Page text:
A property about open subsets of compact metric spaces.

I've been looking at various problems from past Topology exams, and I came across a problem dealing with compact metric spaces that I have never seen before. The statment to the problem is as follows:

Let $X$ be a compact metric space. Show every open subset of $X$ is homeomorphic to a compact metric space.

I'm having difficulty showing why this is true. Can anyone help? Thank you in advance!

• Isn't there some kind of typo? This would mean that every open subset of $X$ is compact. $(0,1)$ is an open subset of compact metric space $[0,1]$, but it is not compact. Oct 23 '12 at 15:17
• I don’t blame you for having difficulty: it’s false. Compactness is a topological property, preserved by homeomorphisms, so if $U$ is a non-compact open subset of $X$, $U$ cannot be homeomorphic to a compact metric space. Example: $(0,1)$ in $[0,1]$. Oct 23 '12 at 15:18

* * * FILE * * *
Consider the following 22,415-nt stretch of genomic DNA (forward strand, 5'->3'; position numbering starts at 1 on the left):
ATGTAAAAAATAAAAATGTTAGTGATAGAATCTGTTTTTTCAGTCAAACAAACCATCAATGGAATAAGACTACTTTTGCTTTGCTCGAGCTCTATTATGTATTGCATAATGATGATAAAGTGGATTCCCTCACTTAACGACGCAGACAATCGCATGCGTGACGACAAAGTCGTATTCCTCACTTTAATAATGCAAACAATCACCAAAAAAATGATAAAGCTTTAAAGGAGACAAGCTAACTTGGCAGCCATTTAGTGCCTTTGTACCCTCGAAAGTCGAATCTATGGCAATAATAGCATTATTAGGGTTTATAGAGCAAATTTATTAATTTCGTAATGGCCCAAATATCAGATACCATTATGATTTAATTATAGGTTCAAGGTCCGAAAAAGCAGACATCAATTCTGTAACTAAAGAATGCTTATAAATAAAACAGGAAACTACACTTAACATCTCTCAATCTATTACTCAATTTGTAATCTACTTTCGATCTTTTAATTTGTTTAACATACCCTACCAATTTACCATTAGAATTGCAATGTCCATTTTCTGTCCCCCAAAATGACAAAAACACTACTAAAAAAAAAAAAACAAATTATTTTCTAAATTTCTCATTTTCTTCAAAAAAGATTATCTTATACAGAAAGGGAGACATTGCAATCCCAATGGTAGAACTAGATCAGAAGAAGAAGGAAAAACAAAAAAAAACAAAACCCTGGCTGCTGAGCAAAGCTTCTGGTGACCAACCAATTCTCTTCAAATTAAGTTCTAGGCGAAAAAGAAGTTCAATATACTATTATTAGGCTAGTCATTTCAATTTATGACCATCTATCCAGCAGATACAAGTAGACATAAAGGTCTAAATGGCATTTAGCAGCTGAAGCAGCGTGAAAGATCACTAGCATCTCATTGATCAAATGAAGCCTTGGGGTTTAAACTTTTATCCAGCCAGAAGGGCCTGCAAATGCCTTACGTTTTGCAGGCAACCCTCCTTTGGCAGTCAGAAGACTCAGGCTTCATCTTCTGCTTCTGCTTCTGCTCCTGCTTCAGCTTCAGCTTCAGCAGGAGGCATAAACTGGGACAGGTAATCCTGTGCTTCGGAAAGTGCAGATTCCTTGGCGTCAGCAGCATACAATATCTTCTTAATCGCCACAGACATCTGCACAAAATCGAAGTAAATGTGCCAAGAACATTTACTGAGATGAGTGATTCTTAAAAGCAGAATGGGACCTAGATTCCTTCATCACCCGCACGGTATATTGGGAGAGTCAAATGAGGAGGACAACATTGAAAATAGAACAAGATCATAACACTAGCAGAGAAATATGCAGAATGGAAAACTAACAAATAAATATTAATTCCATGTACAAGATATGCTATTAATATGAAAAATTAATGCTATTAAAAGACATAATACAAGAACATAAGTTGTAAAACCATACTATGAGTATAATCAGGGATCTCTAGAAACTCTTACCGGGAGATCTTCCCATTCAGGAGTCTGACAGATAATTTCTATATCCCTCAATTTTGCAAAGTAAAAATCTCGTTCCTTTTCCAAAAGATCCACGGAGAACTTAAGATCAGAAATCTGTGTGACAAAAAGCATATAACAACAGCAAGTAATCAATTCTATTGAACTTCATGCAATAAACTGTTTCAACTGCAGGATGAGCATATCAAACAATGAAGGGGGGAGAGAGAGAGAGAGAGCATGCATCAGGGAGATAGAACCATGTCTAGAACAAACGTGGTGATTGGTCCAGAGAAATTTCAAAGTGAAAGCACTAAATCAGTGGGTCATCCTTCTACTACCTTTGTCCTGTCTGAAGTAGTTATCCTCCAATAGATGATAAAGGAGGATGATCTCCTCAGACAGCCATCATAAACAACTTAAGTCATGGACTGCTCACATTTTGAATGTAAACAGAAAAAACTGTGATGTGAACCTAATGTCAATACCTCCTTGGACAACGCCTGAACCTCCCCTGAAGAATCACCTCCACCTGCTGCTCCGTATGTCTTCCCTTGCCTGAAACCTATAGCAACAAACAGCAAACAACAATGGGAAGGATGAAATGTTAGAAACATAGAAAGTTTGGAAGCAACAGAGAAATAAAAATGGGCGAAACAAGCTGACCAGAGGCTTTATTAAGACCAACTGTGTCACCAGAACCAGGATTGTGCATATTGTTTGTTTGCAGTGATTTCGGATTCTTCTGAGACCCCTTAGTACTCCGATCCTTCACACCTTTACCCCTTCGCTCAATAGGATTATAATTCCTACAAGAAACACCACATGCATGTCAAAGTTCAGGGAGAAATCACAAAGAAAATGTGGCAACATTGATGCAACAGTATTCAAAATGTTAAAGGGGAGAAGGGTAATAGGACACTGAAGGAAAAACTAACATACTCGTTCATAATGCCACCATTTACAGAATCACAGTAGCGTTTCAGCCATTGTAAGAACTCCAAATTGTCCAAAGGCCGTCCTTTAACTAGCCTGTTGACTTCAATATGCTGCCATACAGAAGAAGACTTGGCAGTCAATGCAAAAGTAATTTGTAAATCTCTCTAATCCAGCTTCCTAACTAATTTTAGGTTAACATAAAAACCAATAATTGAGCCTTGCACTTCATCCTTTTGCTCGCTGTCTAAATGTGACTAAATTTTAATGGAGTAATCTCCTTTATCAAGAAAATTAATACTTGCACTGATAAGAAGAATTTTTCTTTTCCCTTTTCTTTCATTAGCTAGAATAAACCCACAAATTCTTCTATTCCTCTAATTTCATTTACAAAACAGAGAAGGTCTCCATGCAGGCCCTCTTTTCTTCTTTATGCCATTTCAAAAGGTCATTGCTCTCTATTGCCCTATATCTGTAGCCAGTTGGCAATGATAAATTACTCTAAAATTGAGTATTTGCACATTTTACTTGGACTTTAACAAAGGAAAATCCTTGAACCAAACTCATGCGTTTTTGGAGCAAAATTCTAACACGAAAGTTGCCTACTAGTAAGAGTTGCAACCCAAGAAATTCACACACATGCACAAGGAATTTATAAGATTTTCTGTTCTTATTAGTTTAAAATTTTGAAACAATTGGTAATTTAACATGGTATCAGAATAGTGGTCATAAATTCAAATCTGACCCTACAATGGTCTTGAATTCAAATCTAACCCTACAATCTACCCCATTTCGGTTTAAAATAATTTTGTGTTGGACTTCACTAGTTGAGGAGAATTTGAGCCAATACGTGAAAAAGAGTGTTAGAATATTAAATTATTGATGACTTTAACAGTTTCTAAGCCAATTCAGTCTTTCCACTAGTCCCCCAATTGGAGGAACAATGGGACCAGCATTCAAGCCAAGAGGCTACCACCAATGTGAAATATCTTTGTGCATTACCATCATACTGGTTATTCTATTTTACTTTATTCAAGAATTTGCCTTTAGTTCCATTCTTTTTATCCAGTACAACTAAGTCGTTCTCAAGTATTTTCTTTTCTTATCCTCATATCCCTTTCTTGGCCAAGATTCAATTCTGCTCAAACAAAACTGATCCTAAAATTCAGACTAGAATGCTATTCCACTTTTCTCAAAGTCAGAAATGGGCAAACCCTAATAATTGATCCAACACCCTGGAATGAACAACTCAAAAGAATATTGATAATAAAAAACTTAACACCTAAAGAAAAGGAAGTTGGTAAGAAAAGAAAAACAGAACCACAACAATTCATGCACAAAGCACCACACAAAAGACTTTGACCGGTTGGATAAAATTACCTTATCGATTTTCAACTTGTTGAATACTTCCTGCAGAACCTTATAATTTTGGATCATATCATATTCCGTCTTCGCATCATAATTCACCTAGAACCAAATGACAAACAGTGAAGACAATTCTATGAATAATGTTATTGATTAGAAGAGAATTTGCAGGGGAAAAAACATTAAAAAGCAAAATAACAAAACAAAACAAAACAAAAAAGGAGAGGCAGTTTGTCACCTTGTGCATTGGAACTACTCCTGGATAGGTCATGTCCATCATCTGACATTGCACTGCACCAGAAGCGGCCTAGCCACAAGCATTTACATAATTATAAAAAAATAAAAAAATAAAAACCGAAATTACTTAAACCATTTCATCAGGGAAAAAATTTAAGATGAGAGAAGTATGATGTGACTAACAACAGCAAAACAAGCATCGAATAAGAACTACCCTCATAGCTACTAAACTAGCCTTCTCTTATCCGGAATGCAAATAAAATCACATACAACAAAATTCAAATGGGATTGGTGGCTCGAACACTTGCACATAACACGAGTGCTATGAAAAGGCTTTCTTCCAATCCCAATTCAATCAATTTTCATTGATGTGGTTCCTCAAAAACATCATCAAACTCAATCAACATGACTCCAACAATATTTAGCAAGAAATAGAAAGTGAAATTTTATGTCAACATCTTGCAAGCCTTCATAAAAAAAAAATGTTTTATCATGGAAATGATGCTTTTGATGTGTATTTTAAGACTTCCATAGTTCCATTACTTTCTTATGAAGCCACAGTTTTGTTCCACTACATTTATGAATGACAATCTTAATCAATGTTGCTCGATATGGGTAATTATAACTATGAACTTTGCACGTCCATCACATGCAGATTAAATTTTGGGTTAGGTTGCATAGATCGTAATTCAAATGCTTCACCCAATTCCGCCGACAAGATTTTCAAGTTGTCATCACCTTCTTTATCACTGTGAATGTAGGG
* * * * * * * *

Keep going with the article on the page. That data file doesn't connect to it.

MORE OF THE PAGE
• I wrote the problem down from one of my old exams, so there might be a typo. I will dig through my old notes and try to find it again.
– josh
Oct 23 '12 at 15:31

Let $X = \{ (x,y) \in {\mathbb{R}}^{2} \colon -1 \leq x,y \leq 1 \}$ and $B = \{ (x,y) \in \mathbb{R}^{2} \colon x^{2} + y^{2} < 1 \}$ with the usual topology. The set $X$ is compact. The set $B$ is not compact. Suppose that $B$ is homeomorphic to some compact metric space $Y$. Let's say $f \colon B \rightarrow Y$ is the homeomorphism. Let $\mathcal{O}$ be an open cover of $B$ that does not have a finite subcover. Then $\{ f(O) \colon O \in \mathcal{O} \}$ is an open cover of $Y$. Since $Y$ is compact there exists a finite $\mathcal{F} \subseteq \{ f(O) \colon O \in \mathcal{O} \}$ that covers $Y$. But then $\{ f^{-1}(U) \colon U \in \mathcal{F} \}$ is a finite cover of $B$. This is a contradiction of there not being a finite subcover in $\mathcal{O}$.